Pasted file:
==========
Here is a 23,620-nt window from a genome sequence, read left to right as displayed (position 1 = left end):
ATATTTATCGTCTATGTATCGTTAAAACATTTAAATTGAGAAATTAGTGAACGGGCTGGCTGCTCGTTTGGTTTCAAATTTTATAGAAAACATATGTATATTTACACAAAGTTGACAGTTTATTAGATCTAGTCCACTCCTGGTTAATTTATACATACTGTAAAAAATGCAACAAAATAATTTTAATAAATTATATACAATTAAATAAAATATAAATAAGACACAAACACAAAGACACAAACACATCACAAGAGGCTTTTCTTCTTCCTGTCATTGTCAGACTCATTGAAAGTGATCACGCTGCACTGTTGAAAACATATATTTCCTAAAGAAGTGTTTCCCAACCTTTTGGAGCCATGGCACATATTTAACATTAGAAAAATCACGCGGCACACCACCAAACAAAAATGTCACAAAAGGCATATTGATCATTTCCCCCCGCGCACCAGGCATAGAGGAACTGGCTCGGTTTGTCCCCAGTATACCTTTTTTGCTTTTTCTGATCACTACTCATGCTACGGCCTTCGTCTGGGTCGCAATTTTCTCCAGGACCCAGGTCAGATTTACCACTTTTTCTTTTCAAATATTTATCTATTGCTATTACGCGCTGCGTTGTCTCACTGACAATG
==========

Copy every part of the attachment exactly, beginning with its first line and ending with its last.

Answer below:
Here is a 23,620-nt window from a genome sequence, read left to right as displayed (position 1 = left end):
ATATTTATCGTCTATGTATCGTTAAAACATTTAAATTGAGAAATTAGTGAACGGGCTGGCTGCTCGTTTGGTTTCAAATTTTATAGAAAACATATGTATATTTACACAAAGTTGACAGTTTATTAGATCTAGTCCACTCCTGGTTAATTTATACATACTGTAAAAAATGCAACAAAATAATTTTAATAAATTATATACAATTAAATAAAATATAAATAAGACACAAACACAAAGACACAAACACATCACAAGAGGCTTTTCTTCTTCCTGTCATTGTCAGACTCATTGAAAGTGATCACGCTGCACTGTTGAAAACATATATTTCCTAAAGAAGTGTTTCCCAACCTTTTGGAGCCATGGCACATATTTAACATTAGAAAAATCACGCGGCACACCACCAAACAAAAATGTCACAAAAGGCATATTGATCATTTCCCCCCGCGCACCAGGCATAGAGGAACTGGCTCGGTTTGTCCCCAGTATACCTTTTTTGCTTTTTCTGATCACTACTCATGCTACGGCCTTCGTCTGGGTCGCAATTTTCTCCAGGACCCAGGTCAGATTTACCACTTTTTCTTTTCAAATATTTATCTATTGCTATTACGCGCTGCGTTGTCTCACTGACAATG